To support the professional & personal development of PAs.

    Frequently Asked Questions (FAQs)

    If you have a question that is not answered here, please click here to submit it and an answer will be be emailed to you in addition to being posted here.

    Oregon Licensure Questions

    How do I get licensed in Oregon?

    For specific information on licensure, or to obtain an application, contact the Board of Medical Examiners at:

    Oregon Medical Board

    Crown Plaza, Ste 620
    1500 SW 1st Avenue
    Portland OR 97201-5826,
    Phone 971-673-2700
    Fax 971-673-2670    
    Website is

    They can provide you with copies of the Administrative Rules and Medical Practice Act governing PAs in Oregon.

    I am currently licensed in Oregon. May I do history and physicals for a corporation in other states?

    If you are licensed in Oregon, you are only allowed to practice in Oregon; there are exemptions for federal facilities.

    Military Deployment Questions

    Who do I notify? What happens then?

    Oregon Medical Board: They can list you as “inactive” if you are gone for less than 6 months. You need to send them a letter from your commander.

    NCCPA: Notify them with a letter from your commander. He will need to include proof of deployment and then they will give you a grace period for the time period you are gone.

    AAPA: Notify them of your change in mailing address, if applicable. They can list you as “inactive” and allow a grace period.

    Supervision Questions

    What are the Oregon laws regarding MD supervision? How much does the MD actually have to be on site with the PA?

    It really depends on the clinic. A physician must be in the office at least one day every two weeks and must be readily available.

    How many supervising physicians can a PA have?

    Four. Whoever you are working with at that time is your supervising physician.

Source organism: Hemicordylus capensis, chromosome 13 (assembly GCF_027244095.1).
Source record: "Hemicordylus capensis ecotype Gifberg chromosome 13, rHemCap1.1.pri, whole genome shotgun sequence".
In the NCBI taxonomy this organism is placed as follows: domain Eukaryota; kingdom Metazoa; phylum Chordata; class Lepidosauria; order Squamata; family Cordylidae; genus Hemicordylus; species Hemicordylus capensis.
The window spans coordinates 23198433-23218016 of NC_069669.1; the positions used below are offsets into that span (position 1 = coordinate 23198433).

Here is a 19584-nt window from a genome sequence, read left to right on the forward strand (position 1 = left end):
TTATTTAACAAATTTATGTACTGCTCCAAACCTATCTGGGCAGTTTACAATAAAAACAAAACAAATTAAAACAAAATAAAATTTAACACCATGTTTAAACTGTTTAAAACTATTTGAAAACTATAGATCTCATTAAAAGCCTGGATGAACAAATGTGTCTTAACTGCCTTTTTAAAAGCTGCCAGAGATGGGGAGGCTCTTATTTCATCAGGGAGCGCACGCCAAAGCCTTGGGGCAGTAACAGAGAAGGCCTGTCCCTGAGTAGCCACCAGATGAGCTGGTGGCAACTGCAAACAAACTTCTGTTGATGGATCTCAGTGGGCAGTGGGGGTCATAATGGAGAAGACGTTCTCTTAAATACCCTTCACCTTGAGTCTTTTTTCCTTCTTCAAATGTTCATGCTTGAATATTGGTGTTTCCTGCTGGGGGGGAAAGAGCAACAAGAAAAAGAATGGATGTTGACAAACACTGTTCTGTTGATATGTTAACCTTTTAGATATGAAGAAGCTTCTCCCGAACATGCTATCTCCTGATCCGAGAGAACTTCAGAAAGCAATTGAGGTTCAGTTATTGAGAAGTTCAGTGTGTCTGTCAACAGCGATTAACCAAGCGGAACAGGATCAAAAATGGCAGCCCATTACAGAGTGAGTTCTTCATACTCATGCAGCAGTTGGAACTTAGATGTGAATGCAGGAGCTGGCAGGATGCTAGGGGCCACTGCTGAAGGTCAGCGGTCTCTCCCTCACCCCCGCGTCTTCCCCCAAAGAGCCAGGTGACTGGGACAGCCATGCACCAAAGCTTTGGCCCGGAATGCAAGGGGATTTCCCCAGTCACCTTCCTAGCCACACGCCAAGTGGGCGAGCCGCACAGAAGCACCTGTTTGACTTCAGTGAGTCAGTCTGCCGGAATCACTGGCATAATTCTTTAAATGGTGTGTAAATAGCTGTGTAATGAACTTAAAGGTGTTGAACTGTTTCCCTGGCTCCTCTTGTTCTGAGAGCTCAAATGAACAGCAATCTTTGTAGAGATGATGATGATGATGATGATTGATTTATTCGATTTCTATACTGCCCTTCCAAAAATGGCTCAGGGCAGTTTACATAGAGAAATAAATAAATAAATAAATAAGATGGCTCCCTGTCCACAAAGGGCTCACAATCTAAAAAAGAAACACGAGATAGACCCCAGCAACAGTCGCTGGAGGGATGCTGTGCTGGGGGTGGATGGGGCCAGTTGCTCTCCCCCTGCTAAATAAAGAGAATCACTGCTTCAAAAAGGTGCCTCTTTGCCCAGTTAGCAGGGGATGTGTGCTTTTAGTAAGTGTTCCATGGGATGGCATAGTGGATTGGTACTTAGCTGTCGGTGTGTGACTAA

Are there specific guidelines for PA supervision which include either time spent with a supervising physician or physical distance from supervising physician?

    The BME makes its decision based on the practice description and each specific situation.

    What is an “agent” for the supervising physician?

    An “agent” is any physician that is either in a partnership or shares call with your supervising physician. As long as this is the case, then they would be considered as “agents” of your supervising physician.

    New Graduate Questions

    I’m a student, graduating in August and taking my boards in October. How can I work in the meantime?

    You need to apply for a Limited Post Graduate License – there is a $75 fee, and it is a little more restrictive than a regular license. This limited license is a temporary license you can use for up to a year. When you do pass the boards, you need to notify the BME and they will roll you over into a regular license.

    I read that I cannot register for CME credit until I pass the NCCPA. Is this true?
    You cannot get CME credit toward NCCPA until you pass one PANCE exam, which is available 50 weeks each year.

    Who do I contact about loan repayment?

    Contact the State Scholarship Commission in Eugene, who review such applications and award some monies each year. Their address is: Valley River Office Park, 1500 Valley River Dr, Ste 100, Eugene OR 97401. Phone 541-687-7400.

    I am a recent graduate and need information regarding malpractice insurance. Who can I contact?

    You have three real choices with regards to malpractice insurance:

    1. AAPA offers the best deal in town for AAPA members.
    2. Physician Mutual
    3. CNA Insurance

    Procedure Questions

    Can I do flexible sigmoidoscopies and neonatal circumcision?

    PAs can do these procedures as long as they can show training, the procedures are included in their practice description, and they have received approval from the BME. Training can be gained though classes and having your supervising physician observe you doing a number of procedures.

    Medicaid/Medicare/Insurance/Billing Questions

    What things should I take care of regarding billing before I start to see patients?

    Make sure that you are on the insurance plan. Sometimes you will be under your physician’s number and sometimes under your own number.

    Who do I contact to get an Insurance Number?

    Insurance # - Check with each insurance company. Most will allow PAs to practice under the Group Number or Supervising Physician Number. (Blue Cross does not credential PAs as providers, so you bill under your MD’s number and include a chart note showing that a PA provided the physician services.)